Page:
• Kyodo

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Rescuers pulled a 2-year-old boy and his 39-year-old mother from the wreckage of their car Wednesday afternoon, four days after it was buried in a landslide triggered by deadly earthquakes that struck Niigata Prefecture.

Yuta Minagawa was found standing in a small space between some boulders and the flattened vehicle at around 2:40 p.m. and was rushed to a hospital in the city of Nagaoka for treatment.

But his mother, Takako, rescued about two hours later, was pronounced dead by hospital officials.

Rescue officials said they saw what appeared to be the leg of the woman’s 3-year-old daughter, Mayu, in the wreckage, but could detect no signs of life. The rescue effort, broadcast live on television until the sun set, continued into the night.

The rescue operation, which was being conducted by Niigata officials, police, firefighters and Self-Defense Forces personnel, began around 1 p.m. Rescuers using electromagnetic equipment detected sounds of a heartbeat about 45 minutes later and also heard a faint cry from the wreckage.

Doctors treating the boy said he was suffering hypothermia and dehydration. He was able to speak with his father, Manabu, 37, and medical staff.

Rescue officials said the mother was found with her legs pinned under a large boulder. The state of her body indicated that she probably died instantly.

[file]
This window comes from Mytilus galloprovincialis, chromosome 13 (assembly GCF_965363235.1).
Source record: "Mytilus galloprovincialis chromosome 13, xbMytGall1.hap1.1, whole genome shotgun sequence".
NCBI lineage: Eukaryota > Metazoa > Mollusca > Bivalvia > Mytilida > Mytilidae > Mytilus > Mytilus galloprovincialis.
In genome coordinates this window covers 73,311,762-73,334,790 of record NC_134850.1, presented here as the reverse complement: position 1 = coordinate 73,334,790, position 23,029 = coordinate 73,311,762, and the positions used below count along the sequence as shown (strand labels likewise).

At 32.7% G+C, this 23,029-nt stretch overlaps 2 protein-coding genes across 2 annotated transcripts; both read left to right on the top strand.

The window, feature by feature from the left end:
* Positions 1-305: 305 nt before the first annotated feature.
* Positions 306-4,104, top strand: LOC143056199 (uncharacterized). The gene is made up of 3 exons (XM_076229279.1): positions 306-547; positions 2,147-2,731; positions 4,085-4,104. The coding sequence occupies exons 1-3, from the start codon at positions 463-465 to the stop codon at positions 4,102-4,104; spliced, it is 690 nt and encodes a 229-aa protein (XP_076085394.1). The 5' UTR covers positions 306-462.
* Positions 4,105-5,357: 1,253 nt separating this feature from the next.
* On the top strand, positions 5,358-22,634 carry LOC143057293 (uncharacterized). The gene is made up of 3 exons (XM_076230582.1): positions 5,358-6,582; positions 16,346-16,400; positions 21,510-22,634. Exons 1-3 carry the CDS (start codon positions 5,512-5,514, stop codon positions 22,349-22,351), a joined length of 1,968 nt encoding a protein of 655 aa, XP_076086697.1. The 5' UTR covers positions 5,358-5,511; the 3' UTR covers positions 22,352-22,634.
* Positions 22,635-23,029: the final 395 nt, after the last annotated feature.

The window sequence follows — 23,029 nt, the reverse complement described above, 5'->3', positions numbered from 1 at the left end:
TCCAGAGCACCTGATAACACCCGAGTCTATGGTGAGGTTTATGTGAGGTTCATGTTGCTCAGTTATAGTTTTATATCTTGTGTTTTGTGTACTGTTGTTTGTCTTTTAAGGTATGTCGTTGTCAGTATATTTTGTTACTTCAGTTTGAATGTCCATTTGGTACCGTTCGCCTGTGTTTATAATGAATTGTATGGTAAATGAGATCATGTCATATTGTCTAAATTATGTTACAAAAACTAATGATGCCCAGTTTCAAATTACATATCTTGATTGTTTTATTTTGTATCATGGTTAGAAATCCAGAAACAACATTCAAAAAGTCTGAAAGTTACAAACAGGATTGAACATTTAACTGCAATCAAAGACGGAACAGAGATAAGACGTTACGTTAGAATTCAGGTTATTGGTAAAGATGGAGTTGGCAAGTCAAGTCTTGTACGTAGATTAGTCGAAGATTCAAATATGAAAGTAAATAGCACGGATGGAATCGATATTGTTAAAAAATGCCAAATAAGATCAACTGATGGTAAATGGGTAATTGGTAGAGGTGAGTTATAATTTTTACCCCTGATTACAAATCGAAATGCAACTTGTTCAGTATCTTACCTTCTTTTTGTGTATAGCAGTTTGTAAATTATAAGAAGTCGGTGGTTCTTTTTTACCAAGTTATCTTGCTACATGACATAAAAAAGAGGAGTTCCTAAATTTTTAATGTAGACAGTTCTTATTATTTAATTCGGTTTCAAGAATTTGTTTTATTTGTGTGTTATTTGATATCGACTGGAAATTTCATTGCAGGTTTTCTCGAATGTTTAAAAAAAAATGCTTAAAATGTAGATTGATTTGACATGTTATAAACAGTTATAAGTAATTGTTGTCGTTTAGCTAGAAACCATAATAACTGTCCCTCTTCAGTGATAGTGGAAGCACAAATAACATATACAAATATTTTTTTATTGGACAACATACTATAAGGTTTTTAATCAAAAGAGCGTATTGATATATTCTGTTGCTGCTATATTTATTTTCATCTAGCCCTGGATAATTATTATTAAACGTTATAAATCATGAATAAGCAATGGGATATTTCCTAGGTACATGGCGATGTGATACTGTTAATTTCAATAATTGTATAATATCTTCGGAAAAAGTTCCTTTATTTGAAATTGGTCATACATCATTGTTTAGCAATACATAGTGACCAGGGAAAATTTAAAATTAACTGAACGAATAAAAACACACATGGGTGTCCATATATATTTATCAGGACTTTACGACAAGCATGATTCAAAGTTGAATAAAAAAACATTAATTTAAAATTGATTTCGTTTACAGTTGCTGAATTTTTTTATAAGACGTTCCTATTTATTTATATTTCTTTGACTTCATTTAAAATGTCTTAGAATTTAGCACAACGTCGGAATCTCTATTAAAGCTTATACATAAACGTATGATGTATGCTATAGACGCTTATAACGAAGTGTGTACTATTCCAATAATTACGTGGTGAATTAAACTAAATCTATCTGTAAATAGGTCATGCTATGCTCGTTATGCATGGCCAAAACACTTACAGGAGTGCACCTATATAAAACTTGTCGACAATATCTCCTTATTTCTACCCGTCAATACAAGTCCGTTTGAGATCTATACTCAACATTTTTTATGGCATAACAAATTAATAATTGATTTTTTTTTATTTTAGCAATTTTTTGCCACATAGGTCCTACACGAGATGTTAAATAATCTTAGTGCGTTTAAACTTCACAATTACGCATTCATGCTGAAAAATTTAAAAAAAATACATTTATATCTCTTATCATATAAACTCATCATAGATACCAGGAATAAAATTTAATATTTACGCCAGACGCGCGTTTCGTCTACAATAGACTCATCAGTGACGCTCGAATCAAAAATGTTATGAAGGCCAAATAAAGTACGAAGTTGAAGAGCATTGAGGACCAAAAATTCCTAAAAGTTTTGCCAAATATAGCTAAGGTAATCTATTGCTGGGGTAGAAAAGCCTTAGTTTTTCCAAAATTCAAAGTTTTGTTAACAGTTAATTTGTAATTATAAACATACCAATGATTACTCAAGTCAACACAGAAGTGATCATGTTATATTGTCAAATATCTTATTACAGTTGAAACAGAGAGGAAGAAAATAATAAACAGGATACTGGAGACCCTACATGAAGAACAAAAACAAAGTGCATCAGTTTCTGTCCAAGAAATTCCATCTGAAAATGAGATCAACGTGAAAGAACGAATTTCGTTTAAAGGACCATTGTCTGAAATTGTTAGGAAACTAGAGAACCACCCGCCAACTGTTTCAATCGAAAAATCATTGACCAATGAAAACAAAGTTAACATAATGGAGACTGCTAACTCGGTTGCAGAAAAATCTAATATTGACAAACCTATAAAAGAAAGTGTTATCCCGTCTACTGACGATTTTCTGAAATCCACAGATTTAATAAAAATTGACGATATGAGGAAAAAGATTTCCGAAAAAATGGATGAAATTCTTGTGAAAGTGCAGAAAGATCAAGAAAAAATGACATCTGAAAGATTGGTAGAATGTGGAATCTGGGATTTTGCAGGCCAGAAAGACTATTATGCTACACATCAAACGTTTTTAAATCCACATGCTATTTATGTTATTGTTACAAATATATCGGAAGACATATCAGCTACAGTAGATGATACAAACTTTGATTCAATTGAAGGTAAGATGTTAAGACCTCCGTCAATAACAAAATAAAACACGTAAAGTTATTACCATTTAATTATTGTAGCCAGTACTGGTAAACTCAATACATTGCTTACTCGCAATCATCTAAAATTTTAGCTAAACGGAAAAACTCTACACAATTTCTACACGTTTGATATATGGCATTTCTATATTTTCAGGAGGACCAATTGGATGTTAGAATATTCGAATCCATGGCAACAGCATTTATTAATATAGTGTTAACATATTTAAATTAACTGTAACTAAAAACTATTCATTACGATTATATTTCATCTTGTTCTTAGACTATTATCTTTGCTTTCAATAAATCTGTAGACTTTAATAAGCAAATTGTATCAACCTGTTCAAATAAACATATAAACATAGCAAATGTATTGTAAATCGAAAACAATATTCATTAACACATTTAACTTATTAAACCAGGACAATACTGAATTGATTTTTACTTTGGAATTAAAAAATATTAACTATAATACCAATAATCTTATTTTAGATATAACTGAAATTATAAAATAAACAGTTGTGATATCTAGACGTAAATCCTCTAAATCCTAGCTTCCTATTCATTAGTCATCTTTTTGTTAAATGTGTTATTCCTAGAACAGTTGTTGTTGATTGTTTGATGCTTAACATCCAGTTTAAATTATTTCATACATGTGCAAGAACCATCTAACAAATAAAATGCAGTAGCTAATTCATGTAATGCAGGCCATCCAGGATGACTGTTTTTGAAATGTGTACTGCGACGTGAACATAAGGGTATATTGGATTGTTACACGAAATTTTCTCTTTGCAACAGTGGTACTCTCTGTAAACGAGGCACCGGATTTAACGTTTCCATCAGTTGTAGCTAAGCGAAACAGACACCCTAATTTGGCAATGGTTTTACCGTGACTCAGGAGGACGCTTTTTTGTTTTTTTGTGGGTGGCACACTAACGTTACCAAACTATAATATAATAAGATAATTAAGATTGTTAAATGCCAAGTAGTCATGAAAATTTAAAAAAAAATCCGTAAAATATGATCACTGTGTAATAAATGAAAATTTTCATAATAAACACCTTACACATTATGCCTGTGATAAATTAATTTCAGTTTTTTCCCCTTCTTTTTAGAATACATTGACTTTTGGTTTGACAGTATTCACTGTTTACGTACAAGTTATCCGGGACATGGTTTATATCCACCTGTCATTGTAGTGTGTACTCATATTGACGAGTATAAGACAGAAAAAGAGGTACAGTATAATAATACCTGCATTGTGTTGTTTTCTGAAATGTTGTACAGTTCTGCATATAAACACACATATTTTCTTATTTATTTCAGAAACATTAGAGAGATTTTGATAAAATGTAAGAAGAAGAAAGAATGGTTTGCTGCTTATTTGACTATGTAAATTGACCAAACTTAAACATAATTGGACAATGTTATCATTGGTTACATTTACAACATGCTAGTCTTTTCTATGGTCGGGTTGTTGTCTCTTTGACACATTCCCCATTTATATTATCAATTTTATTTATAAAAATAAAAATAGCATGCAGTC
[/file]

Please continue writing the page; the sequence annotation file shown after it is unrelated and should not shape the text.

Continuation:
The family’s car was discovered Tuesday, virtually covered by mud and boulders. Minagawa and her children went missing in the city of Nagaoka after the temblors rocked the prefecture on Saturday.

The core of the rescue team that found the boy was a special rescue unit of the Tokyo Fire Department set up in the year following the 1995 Great Hanshin Earthquake. It brings together the department’s most distinguished firefighters in the areas of rescue technique and physical strength.

Its specific mission is to search for people in landslides and collapsed buildings. The team members were dispatched to the site of the buried car Wednesday morning.

The rescue operation was launched despite a strong earthquake with a preliminary magnitude of 6.1 shaking the prefecture around 10:40 a.m. The temblor injured at least four people and brought trains and reconstruction work that had just begun to a halt.

The quake, centered in the Chuetsu region, was the fifth earthquake registering a lower 6 on the Japanese intensity scale of 7 to hit the prefecture since Saturday, the Meteorological Agency said.

East Japan Railway Co. began operations in the morning to put a bullet train back on the tracks in Nagaoka after it was derailed in Saturday’s earthquake. But workers and reporters on the elevated tracks were evacuated after the morning aftershock. Operations were suspended indefinitely.

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